One would think that something like a statehood centennial half dollar would be a relatively straightforward commemorative. But considering what happened with the Maine Centennial half, one can see the potential for problems with later issues.
It’s important to understand the situation at the time. There was no regular commemorative coin program back in 1920. The last commemorative half dollar had been the Illinois Centennial-Lincoln issue of 1918, and part of that coin’s large mintage wound up bagged in bank vaults for years before being released at face value.
The Illinois Centennial was just one example of how commemorative programs were not well run and not that successful in terms of sales. They were also not very consistent. For example, if you had tried to guess which denomination might be used for the Maine Centennial, you could not be faulted for choosing a gold dollar, since it had been used more than any other denomination.
A mintage of 100,000 Maine Centennial half dollars was authorized on May 10, 1920, with plans to sell them at the statehood celebration in Portland. Anthony de Francisci modeled the coin from a design by Harry H. Cochrane. The obverse featured the arms of the state, which includes the Latin word “DIRIGO” for “I Direct.” The reverse carries the legend “MAINE CENTENNIAL” and the dates “1820-1920” within a wreath.
It is worth noting that, at about the time de Francisci was working on this project, he was approached to submit designs for what would become the Peace dollar. He won that competition, perhaps surprisingly, since he was competing against some of the most famous American artists of the time (a number of whom had already seen their designs selected for circulating coins).
In the end, just half of the authorized number of Maine Centennial coins were actually produced, along with 28 pieces for the Assay Commission. This was unusual, as over the years the Treasury had ended up melting large numbers of unused coins from mintages that had turned out to be far too high. In other cases, coins for which there was little demand eventually reached circulation at face value, probably upsetting those who had purchased them at premium prices.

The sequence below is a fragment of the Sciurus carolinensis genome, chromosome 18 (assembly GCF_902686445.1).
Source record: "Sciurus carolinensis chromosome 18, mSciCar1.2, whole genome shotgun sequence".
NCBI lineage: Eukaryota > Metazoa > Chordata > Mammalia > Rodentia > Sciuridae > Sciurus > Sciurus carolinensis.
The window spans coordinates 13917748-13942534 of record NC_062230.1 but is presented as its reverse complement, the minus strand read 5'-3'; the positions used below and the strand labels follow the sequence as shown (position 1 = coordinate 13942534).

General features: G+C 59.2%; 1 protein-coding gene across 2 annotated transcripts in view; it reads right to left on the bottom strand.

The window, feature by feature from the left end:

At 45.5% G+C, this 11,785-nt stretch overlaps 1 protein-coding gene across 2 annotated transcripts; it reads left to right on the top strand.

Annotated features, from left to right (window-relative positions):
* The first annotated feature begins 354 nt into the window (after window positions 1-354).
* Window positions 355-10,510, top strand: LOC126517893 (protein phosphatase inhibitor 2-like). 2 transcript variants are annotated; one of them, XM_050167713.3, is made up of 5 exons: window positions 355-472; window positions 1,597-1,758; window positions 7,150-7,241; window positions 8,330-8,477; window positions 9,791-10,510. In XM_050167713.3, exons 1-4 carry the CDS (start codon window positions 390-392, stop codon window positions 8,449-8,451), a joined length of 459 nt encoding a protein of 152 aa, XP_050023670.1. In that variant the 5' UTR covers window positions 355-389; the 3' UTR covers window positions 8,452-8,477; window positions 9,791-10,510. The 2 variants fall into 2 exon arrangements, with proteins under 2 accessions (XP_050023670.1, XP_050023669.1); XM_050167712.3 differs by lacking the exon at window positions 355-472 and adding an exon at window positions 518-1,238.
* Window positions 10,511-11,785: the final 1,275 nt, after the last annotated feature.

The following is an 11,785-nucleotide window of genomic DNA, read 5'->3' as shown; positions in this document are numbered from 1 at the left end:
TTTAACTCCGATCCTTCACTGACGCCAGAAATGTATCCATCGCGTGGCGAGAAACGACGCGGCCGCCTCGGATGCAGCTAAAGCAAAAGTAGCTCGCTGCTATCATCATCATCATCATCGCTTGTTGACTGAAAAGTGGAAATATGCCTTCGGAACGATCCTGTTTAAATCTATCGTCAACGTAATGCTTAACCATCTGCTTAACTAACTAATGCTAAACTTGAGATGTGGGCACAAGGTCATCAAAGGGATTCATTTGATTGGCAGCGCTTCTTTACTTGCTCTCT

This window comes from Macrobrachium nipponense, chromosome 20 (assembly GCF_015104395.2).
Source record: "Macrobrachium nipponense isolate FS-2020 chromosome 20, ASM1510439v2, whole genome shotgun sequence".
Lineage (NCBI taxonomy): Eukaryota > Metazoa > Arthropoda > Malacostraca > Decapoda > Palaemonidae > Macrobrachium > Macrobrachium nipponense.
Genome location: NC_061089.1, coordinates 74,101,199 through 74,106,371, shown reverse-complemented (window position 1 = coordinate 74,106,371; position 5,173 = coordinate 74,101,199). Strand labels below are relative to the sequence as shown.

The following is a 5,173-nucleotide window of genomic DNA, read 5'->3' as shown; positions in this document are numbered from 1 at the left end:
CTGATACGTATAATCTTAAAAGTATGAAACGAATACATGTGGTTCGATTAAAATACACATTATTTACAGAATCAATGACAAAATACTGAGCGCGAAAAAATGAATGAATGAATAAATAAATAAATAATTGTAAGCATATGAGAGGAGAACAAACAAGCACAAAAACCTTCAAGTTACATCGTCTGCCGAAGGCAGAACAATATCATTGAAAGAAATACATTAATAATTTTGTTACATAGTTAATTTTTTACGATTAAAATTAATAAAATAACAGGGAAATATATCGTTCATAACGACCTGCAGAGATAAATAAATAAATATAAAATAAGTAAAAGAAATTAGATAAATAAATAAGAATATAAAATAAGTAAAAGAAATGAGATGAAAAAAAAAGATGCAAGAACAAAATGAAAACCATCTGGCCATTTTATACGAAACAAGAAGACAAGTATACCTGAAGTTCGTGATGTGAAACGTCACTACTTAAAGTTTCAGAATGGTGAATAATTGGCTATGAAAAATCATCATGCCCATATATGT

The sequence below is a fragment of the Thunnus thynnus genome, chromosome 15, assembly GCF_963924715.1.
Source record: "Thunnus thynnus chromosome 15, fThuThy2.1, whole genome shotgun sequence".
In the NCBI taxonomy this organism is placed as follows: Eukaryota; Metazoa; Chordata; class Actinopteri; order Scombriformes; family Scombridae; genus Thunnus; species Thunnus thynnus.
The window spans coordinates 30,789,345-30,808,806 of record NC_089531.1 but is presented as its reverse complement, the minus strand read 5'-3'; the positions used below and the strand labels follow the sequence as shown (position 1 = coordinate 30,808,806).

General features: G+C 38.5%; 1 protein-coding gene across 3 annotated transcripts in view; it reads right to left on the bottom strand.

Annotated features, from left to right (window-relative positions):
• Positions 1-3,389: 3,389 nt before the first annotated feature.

Unfortunately, there were no coins to sell at the big celebration, since they were not ready. They arrived later at the office of the state treasurer, where they actually fared better than might be expected. More than 30,000 were bought very quickly.
It was rare for state officials to get involved in marketing commemorative coins, and the results were usually not very good. Iowa, for example, set aside 1,000 examples of its 1946 statehood coin, with 500 to be sold in 1996 and the rest in 2046. Officials did not wait and tried to sell 500 coins in 1992 at the outrageous price of $500 each. Even today, the Iowa coin is only $115 in MS-65.
Maine avoided that sort of unfortunate situation by continuing to offer its Centennial halves at reasonable prices over time. It appears all the coins had sold by the 1930s. Today, they list for $130 in MS-60 condition. An MS-65 example is $300, indicating that supply in top grades is not that strong, perhaps a reflection of the rushed production that still failed to get them to the celebration on time.
Despite something of a rocky start, the Main Centennial half dollar tells a great story of overcoming real problems and helping to make a success of an early commemorative program.
This article was originally printed in Numismatic News. >> Subscribe today.
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